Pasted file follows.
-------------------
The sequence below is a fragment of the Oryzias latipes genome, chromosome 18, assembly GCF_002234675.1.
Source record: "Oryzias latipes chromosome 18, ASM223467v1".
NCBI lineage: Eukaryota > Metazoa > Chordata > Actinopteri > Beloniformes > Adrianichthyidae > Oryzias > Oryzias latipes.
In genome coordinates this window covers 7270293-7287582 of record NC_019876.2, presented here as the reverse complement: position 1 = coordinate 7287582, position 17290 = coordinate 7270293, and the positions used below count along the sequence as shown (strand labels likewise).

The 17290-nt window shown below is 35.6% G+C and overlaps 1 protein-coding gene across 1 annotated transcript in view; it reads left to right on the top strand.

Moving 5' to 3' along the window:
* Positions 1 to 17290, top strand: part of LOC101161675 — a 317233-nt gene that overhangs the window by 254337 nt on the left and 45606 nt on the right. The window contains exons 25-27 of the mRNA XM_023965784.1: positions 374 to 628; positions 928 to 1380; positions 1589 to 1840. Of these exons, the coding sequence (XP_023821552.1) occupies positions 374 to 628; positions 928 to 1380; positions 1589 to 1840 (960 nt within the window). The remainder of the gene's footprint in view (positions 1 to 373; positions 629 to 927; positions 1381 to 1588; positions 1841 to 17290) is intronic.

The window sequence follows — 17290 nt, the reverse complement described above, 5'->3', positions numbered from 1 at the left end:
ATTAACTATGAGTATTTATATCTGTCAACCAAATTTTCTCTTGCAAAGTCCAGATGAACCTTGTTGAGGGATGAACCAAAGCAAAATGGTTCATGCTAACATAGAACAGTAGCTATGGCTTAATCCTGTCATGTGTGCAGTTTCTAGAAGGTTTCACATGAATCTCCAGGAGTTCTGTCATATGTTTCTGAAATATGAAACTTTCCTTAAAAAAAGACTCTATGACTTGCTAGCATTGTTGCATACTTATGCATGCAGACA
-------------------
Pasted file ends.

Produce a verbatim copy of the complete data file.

The sequence below is a fragment of the Oryzias latipes genome, chromosome 18, assembly GCF_002234675.1.
Source record: "Oryzias latipes chromosome 18, ASM223467v1".
NCBI lineage: Eukaryota > Metazoa > Chordata > Actinopteri > Beloniformes > Adrianichthyidae > Oryzias > Oryzias latipes.
In genome coordinates this window covers 7270293-7287582 of record NC_019876.2, presented here as the reverse complement: position 1 = coordinate 7287582, position 17290 = coordinate 7270293, and the positions used below count along the sequence as shown (strand labels likewise).

The 17290-nt window shown below is 35.6% G+C and overlaps 1 protein-coding gene across 1 annotated transcript in view; it reads left to right on the top strand.

Moving 5' to 3' along the window:
* Positions 1 to 17290, top strand: part of LOC101161675 — a 317233-nt gene that overhangs the window by 254337 nt on the left and 45606 nt on the right. The window contains exons 25-27 of the mRNA XM_023965784.1: positions 374 to 628; positions 928 to 1380; positions 1589 to 1840. Of these exons, the coding sequence (XP_023821552.1) occupies positions 374 to 628; positions 928 to 1380; positions 1589 to 1840 (960 nt within the window). The remainder of the gene's footprint in view (positions 1 to 373; positions 629 to 927; positions 1381 to 1588; positions 1841 to 17290) is intronic.

The window sequence follows — 17290 nt, the reverse complement described above, 5'->3', positions numbered from 1 at the left end:
ATTAACTATGAGTATTTATATCTGTCAACCAAATTTTCTCTTGCAAAGTCCAGATGAACCTTGTTGAGGGATGAACCAAAGCAAAATGGTTCATGCTAACATAGAACAGTAGCTATGGCTTAATCCTGTCATGTGTGCAGTTTCTAGAAGGTTTCACATGAATCTCCAGGAGTTCTGTCATATGTTTCTGAAATATGAAACTTTCCTTAAAAAAAGACTCTATGACTTGCTAGCATTGTTGCATACTTATGCATGCAGACA